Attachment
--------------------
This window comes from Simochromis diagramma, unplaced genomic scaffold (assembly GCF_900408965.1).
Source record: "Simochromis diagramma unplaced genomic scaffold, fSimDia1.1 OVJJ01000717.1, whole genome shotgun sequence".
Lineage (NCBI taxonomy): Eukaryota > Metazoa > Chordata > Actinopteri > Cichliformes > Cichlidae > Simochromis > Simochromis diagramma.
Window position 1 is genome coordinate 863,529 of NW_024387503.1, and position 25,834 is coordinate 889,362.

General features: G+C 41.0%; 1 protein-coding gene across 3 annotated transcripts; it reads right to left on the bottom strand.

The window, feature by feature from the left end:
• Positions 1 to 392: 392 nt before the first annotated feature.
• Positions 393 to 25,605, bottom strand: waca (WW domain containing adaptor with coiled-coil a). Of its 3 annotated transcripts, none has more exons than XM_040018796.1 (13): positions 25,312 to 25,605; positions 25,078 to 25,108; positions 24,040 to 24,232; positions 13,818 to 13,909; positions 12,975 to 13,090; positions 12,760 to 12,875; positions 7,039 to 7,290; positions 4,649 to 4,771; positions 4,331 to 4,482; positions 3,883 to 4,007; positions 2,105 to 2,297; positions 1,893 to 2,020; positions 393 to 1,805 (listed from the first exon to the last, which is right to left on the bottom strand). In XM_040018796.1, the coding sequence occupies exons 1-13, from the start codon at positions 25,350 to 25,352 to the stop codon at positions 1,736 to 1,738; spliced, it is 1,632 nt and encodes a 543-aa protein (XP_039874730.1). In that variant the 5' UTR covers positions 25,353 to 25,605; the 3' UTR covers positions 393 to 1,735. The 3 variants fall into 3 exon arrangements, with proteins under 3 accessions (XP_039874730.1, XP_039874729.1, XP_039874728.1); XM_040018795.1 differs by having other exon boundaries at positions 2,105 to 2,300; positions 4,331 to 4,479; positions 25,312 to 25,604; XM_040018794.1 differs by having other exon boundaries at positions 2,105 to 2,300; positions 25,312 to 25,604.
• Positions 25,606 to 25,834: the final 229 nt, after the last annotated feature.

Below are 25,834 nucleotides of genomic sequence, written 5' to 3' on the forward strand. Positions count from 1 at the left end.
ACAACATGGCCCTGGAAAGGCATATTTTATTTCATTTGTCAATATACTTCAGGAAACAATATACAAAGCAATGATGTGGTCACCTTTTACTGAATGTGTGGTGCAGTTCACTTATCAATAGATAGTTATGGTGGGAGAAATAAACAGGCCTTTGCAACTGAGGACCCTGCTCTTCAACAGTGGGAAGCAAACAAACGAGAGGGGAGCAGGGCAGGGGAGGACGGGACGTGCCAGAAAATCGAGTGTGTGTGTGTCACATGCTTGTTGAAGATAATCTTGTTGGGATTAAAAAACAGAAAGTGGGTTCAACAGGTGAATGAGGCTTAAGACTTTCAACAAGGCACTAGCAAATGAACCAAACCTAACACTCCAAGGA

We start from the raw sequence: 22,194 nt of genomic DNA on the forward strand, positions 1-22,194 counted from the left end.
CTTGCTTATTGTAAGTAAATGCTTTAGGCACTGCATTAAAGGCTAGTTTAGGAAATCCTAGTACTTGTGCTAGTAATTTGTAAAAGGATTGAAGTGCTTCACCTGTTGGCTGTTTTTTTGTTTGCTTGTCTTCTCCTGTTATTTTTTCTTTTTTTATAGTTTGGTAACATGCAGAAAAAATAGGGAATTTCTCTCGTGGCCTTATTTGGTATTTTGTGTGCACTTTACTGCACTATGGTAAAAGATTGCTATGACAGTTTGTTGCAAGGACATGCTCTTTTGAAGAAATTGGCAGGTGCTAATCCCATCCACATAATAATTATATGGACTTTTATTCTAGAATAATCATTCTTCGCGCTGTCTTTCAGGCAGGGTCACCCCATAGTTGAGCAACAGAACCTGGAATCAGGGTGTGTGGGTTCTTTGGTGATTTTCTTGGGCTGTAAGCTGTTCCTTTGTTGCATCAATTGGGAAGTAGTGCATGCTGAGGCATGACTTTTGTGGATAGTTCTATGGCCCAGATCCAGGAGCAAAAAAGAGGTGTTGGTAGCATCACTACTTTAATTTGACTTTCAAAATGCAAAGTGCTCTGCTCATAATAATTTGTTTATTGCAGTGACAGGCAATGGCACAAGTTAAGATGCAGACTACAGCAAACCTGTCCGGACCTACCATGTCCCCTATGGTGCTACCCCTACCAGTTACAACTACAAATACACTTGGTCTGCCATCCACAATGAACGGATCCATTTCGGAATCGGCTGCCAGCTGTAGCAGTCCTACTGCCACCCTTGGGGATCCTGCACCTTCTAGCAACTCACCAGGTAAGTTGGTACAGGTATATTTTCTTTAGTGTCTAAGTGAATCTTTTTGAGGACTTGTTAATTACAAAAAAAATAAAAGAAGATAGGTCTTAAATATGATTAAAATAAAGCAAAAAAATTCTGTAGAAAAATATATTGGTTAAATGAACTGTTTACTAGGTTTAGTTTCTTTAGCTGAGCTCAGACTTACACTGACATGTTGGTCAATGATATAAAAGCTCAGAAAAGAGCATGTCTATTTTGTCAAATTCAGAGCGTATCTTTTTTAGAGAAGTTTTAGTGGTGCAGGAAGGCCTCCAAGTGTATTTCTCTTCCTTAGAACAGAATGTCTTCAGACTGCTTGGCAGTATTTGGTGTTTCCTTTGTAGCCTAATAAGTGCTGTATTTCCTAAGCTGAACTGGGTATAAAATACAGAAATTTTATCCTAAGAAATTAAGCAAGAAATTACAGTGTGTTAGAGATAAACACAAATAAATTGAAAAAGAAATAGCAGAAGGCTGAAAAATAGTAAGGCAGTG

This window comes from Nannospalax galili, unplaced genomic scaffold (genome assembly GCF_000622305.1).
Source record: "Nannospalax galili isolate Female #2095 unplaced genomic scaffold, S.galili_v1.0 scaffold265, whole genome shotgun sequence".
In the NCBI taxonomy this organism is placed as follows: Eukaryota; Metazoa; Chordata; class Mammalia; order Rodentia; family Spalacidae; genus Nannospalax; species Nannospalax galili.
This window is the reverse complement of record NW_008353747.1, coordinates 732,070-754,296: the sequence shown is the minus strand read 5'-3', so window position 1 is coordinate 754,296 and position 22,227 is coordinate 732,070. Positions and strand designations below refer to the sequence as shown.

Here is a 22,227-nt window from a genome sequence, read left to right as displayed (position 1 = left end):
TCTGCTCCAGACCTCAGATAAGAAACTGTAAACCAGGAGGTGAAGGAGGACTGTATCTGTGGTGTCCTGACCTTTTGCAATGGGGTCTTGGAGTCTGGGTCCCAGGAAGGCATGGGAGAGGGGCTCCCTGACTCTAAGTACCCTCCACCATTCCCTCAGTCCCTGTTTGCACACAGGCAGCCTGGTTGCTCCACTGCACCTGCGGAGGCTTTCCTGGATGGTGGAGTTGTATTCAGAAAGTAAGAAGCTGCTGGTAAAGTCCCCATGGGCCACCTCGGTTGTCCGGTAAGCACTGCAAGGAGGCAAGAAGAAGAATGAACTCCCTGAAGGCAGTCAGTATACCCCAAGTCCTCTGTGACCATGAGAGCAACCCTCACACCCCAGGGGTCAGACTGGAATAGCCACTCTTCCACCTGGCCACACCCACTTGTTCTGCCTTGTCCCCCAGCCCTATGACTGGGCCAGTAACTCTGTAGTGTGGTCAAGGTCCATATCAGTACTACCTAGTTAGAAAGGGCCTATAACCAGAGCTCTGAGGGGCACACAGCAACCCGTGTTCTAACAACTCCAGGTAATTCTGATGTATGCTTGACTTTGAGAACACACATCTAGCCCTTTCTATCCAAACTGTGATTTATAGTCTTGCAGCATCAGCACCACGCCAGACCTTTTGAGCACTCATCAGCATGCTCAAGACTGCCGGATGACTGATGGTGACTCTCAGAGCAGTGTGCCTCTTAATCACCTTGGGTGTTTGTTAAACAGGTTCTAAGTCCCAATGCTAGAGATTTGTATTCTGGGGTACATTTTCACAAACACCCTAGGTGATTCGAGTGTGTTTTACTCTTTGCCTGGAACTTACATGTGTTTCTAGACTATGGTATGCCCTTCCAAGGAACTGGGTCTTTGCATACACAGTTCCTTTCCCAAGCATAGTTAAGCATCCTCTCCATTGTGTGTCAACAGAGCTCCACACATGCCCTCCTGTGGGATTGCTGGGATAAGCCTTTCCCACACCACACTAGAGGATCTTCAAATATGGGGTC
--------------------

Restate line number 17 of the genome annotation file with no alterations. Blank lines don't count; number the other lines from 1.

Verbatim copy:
This window is the reverse complement of record NW_008353747.1, coordinates 732,070-754,296: the sequence shown is the minus strand read 5'-3', so window position 1 is coordinate 754,296 and position 22,227 is coordinate 732,070. Positions and strand designations below refer to the sequence as shown.